Spate of drownings highlights need for open water lessons - expert

Prof Chris Button, of the University of Otago, speaks to his daughter Melanie (14) about open...
Prof Chris Button, of the University of Otago, speaks to his daughter Melanie (14) about open water safety yesterday afternoon. Photo: Peter McIntosh
The spate of drownings over the holidays has highlighted the need for open water swimming lessons, a Dunedin water safety researcher says.

Prof Chris Button, of the University of Otago’s School of Physical Education, Sport and Exercise Sciences, said this summer’s record drowning toll could be related to people not having training in how to handle themselves in open water.

This summer’s water-related death toll has reached 30 — the worst since 2015 — after a swimmer at Mt Maunganui got into difficulty and died yesterday afternoon.

Earlier in the day, a man in his 60s died in Waikato Hospital after the boat he was in flipped at Tairua Bar, near Pauanui, on Coromandel Peninsula on Wednesday.

Prof Button was researching whether combining swimming pool training with open water lessons would be more effective than the current pools-only approach.

"One of the issues that I would suggest, and what my research is carefully looking at, is the extent to which our experience or training in swimming pools prepares people adequately to be in open water environments, and that’s where most of these drownings are occurring."

Very few people in New Zealand drowned in swimming pools, he said.

Pools presented fixed environments which had clear water and easy points of entry and exit, and were often supervised by trained lifeguards — all features absent from open water.

"Maybe they’re just so comfortable and familiar with that scenario of the swimming pool that they get that false sense of security."

Open water such as lakes and rivers presented changeable environments such as increased flow rates after rain and submerged obstacles, which required different skills to deal with.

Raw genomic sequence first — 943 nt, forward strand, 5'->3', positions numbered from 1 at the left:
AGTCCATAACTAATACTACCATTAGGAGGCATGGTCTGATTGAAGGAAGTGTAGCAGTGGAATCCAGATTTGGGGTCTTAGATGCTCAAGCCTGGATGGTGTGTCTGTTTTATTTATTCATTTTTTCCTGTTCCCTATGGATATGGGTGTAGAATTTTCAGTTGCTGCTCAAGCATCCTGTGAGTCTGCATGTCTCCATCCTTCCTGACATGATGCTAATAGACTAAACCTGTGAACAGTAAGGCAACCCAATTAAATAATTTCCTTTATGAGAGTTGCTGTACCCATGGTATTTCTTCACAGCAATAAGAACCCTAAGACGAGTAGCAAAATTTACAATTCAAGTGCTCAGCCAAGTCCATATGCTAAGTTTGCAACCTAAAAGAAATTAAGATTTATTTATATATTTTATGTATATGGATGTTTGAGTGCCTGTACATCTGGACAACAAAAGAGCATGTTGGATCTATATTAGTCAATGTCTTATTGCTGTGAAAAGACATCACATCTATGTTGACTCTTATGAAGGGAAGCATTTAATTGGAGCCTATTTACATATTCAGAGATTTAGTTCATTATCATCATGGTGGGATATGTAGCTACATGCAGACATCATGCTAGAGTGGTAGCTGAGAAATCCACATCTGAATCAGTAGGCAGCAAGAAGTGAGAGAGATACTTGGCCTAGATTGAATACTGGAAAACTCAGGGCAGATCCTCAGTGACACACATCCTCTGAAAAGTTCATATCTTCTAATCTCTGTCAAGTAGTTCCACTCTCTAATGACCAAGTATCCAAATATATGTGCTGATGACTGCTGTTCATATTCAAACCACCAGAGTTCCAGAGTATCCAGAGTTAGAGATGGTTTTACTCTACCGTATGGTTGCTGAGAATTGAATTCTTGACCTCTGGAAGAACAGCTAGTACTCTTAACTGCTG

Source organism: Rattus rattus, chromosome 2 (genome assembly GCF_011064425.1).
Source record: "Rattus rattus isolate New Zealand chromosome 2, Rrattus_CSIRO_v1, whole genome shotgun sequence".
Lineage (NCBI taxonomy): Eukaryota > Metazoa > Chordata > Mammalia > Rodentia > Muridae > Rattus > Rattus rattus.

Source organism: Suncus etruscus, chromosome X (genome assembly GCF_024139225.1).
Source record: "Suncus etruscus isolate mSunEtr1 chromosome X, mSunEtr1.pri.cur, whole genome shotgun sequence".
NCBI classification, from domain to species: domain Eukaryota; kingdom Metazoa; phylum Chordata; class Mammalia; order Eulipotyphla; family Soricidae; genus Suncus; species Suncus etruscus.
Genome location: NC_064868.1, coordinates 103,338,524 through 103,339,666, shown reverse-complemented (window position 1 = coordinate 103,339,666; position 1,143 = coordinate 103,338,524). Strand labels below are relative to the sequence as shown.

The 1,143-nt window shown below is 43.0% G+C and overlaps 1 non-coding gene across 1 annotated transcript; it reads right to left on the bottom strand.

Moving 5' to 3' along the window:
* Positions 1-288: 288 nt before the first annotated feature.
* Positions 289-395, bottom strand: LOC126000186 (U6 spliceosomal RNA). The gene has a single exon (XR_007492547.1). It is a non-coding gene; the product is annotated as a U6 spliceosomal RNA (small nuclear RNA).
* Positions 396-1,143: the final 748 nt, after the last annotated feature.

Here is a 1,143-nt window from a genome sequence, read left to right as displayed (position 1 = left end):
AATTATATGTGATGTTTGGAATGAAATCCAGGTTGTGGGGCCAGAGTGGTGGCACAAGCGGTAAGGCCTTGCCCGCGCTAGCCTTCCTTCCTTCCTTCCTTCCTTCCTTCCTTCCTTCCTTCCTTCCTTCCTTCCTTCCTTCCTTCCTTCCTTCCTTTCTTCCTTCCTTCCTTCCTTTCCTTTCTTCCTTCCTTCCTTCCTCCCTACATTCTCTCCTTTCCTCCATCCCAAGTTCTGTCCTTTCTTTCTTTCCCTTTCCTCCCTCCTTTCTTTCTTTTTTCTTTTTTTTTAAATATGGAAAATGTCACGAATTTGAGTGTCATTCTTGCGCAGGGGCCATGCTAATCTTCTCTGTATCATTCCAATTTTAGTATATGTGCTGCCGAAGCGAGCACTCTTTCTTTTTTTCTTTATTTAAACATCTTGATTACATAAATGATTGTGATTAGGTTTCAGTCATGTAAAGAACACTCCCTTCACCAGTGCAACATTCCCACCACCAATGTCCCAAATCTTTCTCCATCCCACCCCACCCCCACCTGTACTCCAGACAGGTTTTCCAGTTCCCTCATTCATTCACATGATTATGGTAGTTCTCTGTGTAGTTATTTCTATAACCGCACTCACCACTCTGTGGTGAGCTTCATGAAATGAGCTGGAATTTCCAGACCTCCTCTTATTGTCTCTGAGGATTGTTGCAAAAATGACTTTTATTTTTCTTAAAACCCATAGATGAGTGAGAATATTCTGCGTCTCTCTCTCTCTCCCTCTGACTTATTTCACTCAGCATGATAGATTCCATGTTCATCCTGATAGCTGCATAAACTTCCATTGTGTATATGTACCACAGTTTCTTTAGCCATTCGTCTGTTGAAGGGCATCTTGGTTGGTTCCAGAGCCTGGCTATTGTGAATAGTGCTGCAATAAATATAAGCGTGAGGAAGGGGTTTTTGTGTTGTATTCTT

"Being able to float, tread water, being able to adopt an appropriate position in the current for example — at some point those skills are really important and need to be learned, as well as the knowledge of the environments you’re going into."

The death toll for the holidays is the worst seen in several years.

Last summer, 25 drownings were recorded across the whole three-month period, which is also the average over the past five summers.

Prof Button said the number of drownings over the past decade had generally been trending downwards.

People needed to take precautions when going into open water, he said.

"Don’t just rely on what you’ve learned in pools, make sure you’re wearing a life jacket, you’ve got local knowledge, it’s those sort of things that are perhaps lacking in these tragic cases we’ve had in the last few weeks."

Add a Comment



Our journalists are your neighbours

We are the South's eyes and ears in crucial council meetings, at court hearings, on the sidelines of sporting events and on the frontline of breaking news.

As our region faces uncharted waters in the wake of a global pandemic, Otago Daily Times continues to bring you local stories that matter.

We employ local journalists and photographers to tell your stories, as other outlets cut local coverage in favour of stories told out of Auckland, Wellington and Christchurch.

You can help us continue to bring you local news you can trust by becoming a supporter.

Become a Supporter